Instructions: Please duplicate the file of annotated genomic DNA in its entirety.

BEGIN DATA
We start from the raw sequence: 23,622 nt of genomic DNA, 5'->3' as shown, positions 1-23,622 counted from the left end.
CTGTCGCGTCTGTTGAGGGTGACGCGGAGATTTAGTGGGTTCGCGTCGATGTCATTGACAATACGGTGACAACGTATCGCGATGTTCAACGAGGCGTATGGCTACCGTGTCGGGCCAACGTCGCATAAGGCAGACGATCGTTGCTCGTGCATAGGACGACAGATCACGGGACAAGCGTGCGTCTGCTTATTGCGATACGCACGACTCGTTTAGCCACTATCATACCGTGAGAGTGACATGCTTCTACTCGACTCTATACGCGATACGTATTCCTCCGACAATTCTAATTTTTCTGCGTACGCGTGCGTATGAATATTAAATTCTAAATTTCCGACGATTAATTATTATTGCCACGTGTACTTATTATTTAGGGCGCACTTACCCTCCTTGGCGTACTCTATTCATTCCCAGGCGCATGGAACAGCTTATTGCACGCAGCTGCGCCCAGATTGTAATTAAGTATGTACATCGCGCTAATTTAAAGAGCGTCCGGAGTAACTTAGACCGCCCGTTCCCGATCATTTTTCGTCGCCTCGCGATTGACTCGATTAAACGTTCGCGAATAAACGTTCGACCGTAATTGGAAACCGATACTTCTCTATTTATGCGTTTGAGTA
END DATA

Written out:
We start from the raw sequence: 23,622 nt of genomic DNA, 5'->3' as shown, positions 1-23,622 counted from the left end.
CTGTCGCGTCTGTTGAGGGTGACGCGGAGATTTAGTGGGTTCGCGTCGATGTCATTGACAATACGGTGACAACGTATCGCGATGTTCAACGAGGCGTATGGCTACCGTGTCGGGCCAACGTCGCATAAGGCAGACGATCGTTGCTCGTGCATAGGACGACAGATCACGGGACAAGCGTGCGTCTGCTTATTGCGATACGCACGACTCGTTTAGCCACTATCATACCGTGAGAGTGACATGCTTCTACTCGACTCTATACGCGATACGTATTCCTCCGACAATTCTAATTTTTCTGCGTACGCGTGCGTATGAATATTAAATTCTAAATTTCCGACGATTAATTATTATTGCCACGTGTACTTATTATTTAGGGCGCACTTACCCTCCTTGGCGTACTCTATTCATTCCCAGGCGCATGGAACAGCTTATTGCACGCAGCTGCGCCCAGATTGTAATTAAGTATGTACATCGCGCTAATTTAAAGAGCGTCCGGAGTAACTTAGACCGCCCGTTCCCGATCATTTTTCGTCGCCTCGCGATTGACTCGATTAAACGTTCGCGAATAAACGTTCGACCGTAATTGGAAACCGATACTTCTCTATTTATGCGTTTGAGTA